The change that has had perhaps the most destructive impact on the PDS is the introduction of targeting, based on the income poverty line. It has led to the exclusion from the BPL category, and subsequently from the PDS, of millions of undernourished peo ple and people at the risk of undernourishment. In a country such as India, with a population that is predominantly rural and a workforce that is predominantly outside the formal sector, the identification of beneficiaries on the basis of a narrow income poverty line is conceptually and practically problematic. For instance, for a casual labourer whose earnings fluctuate from day to day, a static (one-time) poverty line is an inappropriate indicator of vulnerability. Another important aspect of income t argeting in India is that the official poverty line used as a cut-off is set at an absurdly low level, corresponding to the expenditure required to purchase a minimum of calories. It is in no way an indicator of the adequacy of purchasing power to provid e for a minimum decent standard of living.
The most recent survey data on malnutrition from the National Family Health Survey 1998-99 show that 47 per cent of boys and girls in the 0-4 age group are malnourished on a weight-for-age criterion. The surveys of the National Nutrition Monitorin g Bureau showed that 48.5 per cent of adults were malnourished in 1993-94 (based on the Body Mass Index criterion). Around one-half of the population is malnourished, and another 20 per cent is at the risk of undernutrition. When 70 per cent of the popul ation is food-insecure, a policy that targets PDS at less than 37 per cent of the population is one that abandons any attempt to provide food security to the general population.
Further, in practice, in many States, an even smaller proportion of families has been actually identified as BPL. There are huge practical problems of income measurement, and in practice, arbitrary criteria are used to identify BPL households (since no d etailed income and expenditure survey can be conducted for the entire population). This process has led, inevitably, to large errors of targeting and large-scale exclusion of persons vulnerable to food insecurity from the PDS net.
The latest policy announcement, the Antyodaya scheme, narrows the base of the PDS even further. The scheme offers 25 kg of grain to each of the poorest 10 million families in the country. The Planning Commission has, in fact, recommended that "the covera ge of TPDS and food subsidy should be restricted to the population below poverty line" and that PDS for APL be "abolished" on the grounds that "for others who have the purchasing power, it would do merely to ensure availability of grain at stable price i n the market - no need for food subsidy to this population" (Mid-Term Appraisal of the Ninth Five-Year Plan, 1997-2002; pp 163-165). For the Planning Commission, those who remain undernourished but happen to be identified as being above the income poverty line are persons with adequate purchasing power, and no right or entitlement to a place in the public distribution of food.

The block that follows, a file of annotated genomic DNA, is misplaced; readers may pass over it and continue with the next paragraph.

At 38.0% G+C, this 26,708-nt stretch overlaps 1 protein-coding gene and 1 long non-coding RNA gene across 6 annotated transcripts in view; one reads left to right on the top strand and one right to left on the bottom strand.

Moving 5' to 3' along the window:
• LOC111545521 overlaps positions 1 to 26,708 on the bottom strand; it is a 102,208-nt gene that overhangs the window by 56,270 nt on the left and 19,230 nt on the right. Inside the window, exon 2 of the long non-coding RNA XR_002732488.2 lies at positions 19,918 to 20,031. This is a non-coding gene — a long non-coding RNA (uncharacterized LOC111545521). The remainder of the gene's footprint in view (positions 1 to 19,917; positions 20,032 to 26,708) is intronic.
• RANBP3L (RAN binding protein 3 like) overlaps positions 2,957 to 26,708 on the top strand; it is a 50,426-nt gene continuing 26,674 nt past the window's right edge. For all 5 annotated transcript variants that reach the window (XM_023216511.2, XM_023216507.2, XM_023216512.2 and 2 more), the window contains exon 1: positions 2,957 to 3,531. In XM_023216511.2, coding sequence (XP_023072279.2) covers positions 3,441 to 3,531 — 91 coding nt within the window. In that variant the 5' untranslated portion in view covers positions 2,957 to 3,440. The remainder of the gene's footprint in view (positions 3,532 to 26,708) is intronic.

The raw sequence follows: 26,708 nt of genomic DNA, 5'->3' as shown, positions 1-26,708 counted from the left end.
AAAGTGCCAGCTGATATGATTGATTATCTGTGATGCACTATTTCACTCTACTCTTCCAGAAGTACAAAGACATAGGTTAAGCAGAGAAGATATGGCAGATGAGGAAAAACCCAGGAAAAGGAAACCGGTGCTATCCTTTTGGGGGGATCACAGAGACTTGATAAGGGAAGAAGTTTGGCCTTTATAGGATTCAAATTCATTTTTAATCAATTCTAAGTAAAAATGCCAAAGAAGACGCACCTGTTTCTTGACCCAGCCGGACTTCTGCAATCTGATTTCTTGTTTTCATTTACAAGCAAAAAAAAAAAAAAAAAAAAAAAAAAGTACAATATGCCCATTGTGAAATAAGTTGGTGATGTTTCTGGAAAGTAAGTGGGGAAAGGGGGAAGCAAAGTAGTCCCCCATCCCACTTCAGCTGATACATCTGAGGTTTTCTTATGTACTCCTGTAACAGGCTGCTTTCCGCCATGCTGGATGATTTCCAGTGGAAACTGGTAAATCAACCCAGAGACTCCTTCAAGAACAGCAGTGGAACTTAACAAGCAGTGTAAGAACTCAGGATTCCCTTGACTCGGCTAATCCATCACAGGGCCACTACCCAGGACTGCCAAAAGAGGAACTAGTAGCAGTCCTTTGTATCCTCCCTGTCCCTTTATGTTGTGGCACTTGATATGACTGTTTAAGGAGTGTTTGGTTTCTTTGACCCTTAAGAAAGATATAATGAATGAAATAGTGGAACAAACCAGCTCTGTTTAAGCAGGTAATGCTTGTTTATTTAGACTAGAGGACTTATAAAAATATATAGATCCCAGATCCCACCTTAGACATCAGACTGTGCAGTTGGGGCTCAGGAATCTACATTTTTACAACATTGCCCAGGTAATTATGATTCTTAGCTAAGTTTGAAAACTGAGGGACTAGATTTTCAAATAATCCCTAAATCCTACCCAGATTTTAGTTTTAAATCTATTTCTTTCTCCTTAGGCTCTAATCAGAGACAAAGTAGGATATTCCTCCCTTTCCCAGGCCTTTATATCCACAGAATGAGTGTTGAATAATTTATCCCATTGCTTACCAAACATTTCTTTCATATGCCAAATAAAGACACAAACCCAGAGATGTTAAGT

Apart from narrowing severely the coverage of public food distribution, the TPDS also altered the principle of entitlements from a per capita norm to a family norm, with BPL households entitled to a uniform 10 kg of grain irrespective of fa mily size and need. To put this in perspective, the annual level of cereal intake recommended by the Indian Council of Medical Research (ICMR) is 135 kg a person (or 11.25 kg a month). For a five-member family, the new ration scale, of about 2 kg a pe pe rson a month, provides less than 18 per cent of the recommended intake. In response to criticisms of this entitlement, the last Budget doubled the allocations for BPL families, from 10 to 20 kg a family a month.
The TPDS introduced a dual price policy. From March 2000, the central issue prices have been set at half the "economic cost" incurred by the FCI for BPL households and at the full "economic cost" for APL households. In effect, there is no longer a price subsidy for the so-called APL consumers.
In the last Budget, the prices of rice and wheat for BPL families were increased by 68 per cent. For APL families, which have already seen large price increases since the initiation of the TPDS, the price of wheat has increased to 23 per cent and the pri ce of rice to 29 per cent.
India's PDS has long been afflicted by problems of inefficiency and corruption. Contrary to official claims, these problems are likely to be exacerbated by narrow targeting. The way out of what official India considers a "crisis" of huge stocks is not by lowering procurement, exporting stocks and reducing and restricting the scope of public distribution. There is still a widespread need for a set of food subsidy policies in India (including the PDS and other nutritional support programmes) because of th e persistence of chronic hunger and malnutrition on a mass scale. The long-term policy on the PDS and the food economy in general must be guided, above all, by the consumption needs of the poor and undernourished.
Madhura Swaminathan is a Professor at the Indian Statistical Institute in Kolkata.